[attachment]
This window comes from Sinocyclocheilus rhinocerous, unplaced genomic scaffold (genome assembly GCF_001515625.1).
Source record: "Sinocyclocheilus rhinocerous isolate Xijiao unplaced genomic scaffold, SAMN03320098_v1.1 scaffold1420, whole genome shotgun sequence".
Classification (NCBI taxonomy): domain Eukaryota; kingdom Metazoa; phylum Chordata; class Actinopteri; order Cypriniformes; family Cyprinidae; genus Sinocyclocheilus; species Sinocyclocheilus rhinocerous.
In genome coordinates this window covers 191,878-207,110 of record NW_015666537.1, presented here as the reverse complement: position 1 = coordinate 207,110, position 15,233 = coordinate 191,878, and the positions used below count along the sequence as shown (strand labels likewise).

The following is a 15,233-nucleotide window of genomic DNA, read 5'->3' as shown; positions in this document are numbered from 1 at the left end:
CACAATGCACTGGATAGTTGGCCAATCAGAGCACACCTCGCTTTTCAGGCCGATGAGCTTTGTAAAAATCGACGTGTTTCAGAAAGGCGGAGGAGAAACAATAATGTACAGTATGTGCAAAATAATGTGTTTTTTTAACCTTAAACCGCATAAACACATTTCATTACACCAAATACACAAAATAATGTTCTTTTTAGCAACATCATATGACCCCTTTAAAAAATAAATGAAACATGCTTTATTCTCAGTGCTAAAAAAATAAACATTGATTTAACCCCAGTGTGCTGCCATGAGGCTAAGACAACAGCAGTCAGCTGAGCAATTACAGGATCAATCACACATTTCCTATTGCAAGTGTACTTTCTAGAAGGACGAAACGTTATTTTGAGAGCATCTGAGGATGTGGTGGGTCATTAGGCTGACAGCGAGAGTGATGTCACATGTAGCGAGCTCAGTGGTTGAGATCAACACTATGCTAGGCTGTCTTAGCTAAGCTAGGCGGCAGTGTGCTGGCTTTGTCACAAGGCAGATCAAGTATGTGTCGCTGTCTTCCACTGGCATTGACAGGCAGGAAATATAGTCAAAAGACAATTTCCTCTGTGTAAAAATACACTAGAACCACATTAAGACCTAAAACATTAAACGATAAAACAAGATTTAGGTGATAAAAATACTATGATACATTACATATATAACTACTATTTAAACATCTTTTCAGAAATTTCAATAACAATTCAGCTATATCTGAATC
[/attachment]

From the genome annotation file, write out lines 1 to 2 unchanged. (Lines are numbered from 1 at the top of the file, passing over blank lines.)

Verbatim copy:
This window comes from Sinocyclocheilus rhinocerous, unplaced genomic scaffold (genome assembly GCF_001515625.1).
Source record: "Sinocyclocheilus rhinocerous isolate Xijiao unplaced genomic scaffold, SAMN03320098_v1.1 scaffold1420, whole genome shotgun sequence".